County website lists the following accomplishments: Central Elgin mayor 2010-2014 as well as mayor from 1997-2000, deputy reeve from 1994-1997 and councillor for the previous term. He served six years on Elgin County Council and was County Warden 2011-2012. As a county councillor, he serves on the Dispute Resolution Committee and the Elgin St. Thomas Public Health board. In the past, he has served on the Health board, the St. Thomas Elgin General Hospital board, the St. ThomasElgin Public Art Centre and the Elgin County Land Division Committee. Community involvement also includes active involvement in the Elgin 2010 International Plowing Match, and membership in the Ontario Soybean Growers Association and the Elgin Corn Producers. He was also part-owner of a local Junior D Hockey Team. Although he has always • Farm Drainage • Excavation of Basements been committed to his • Watermains • Bulldozing community, Bill knows where he likes to be • Road Boring • Brush Cutting more than anywhere else. “Step into my office,” he FREE ESTIMATES — QUALITY WORKMANSHIP says with a big grin as he swings wide the door of Call John, Brad or Jason at his John Deere combine.

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E L G I N T H I S M O N T H 19


Farm Business Bringing our message home to politicians

By Mark Wales, President, Ontario Federation of Agriculture

Ontario agriculture is busy. Fall harvest is in full swing, Ontario celebrated its 15th annual Agriculture Week and the Ontario Federation of Agriculture (OFA) recently held a fall reception with MPPs at Queen’s Park. OFA regularly meets with provincial government representatives and policy makers, bringing the interests of Ontario agriculture to their attention. On October 8, we hosted our annual fall reception and one-on-one meetings with MPPs in Toronto.  Our focus was in presenting how agriculture can grow Ontario jobs and prosperity. The OFA believes the best investment our provincial government can make in farming and our rural economy is the development of natural gas infrastructure in rural Ontario. This investment would generate significant economic stimulation, and create jobs, long-term energy savings and reduceddemand on our already burdened electrical supply. Expanding natural gas infrastructure to rural Ontario just makes sense. OFA directors also discussed the potential impact of raising minimum wage to the agri-food sector. We reviewed the importance of suitable property assessment and taxation. And we covered the need to protect agricultural land as part of the Aggregate Resources Act. 

We know that farmers consider regulations to be the number one issue affecting their business. OFA directors reminded MPPs of this message and recent successes with the Ontario government’s Open for Business initiative. OFA has worked to reduce regulatory red tape across provincial ministries through this successful consultation process, and looks forward to further improvements. A recent government initiative, led by Premier and Minister of Agriculture and Food, Kathleen Wynne, is the development of the Local Food Act. OFA is very pleased to see this initiative, highlighting the benefits of local food promotion. We shared this with MPPs and challenged them to go even further and add food literacy and food access to the act as it moves towards a more comprehensive food strategy for Ontario. An increase in food education and access to local food will help drive our economic health and the physical health of our province. When their MPPs are in their home constituencies around the holidays, OFA encourages all members to visit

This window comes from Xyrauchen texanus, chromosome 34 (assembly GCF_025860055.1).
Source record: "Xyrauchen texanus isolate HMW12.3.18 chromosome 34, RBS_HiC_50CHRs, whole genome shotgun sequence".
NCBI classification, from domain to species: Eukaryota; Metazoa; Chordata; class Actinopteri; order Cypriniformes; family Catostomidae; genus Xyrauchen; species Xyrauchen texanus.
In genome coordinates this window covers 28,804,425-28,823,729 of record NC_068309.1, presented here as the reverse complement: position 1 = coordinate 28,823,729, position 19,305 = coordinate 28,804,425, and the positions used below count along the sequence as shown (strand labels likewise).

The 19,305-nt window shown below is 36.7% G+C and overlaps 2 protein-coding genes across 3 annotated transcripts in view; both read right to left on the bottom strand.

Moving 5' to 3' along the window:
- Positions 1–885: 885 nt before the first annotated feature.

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with their MPPs. We’ve laid the groundwork by identifying the key issues affecting Ontario farm businesses and opportunities for the government to help our industry and province grow. Visit ofa. on.ca  and click on Agriculture’s Agenda for Growth for more information on these issues and key points to address with your MPP. Our province’s Premier and Minister of Agriculture and Food, Kathleen Wynne goes on record as saying Ontario’s agri-food sector is a rising star. As farmers, we can’t wait to shine.

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We know that farming is more than a business – it’s a way of life. We are committed to serving Canada’s farm communities by providing flexible financial solutions that let you get on with the business of farming. Contact our Agriculture Specialist. We’ll take the time necessary to understand your unique needs. Together we can meet today’s challenges and anticipate tomorrow’s opportunities. AnnMarie Kemmerling Account Manager, Agriculture Services Serving Elgin, Norfolk, Oxford and Middlesex Counties 519-631-7070 ext 265 annmarie.kemmerling@td.com

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E L G I N T H I S M O N T H 20


Farm Business Remember safety practices when farm equipment rubber hits the road Custom Cutting and Wrapping

By Larry Davis, Board Member, Ontario Federation of Agriculture (OFA)

• Custom Slaughter • Provincial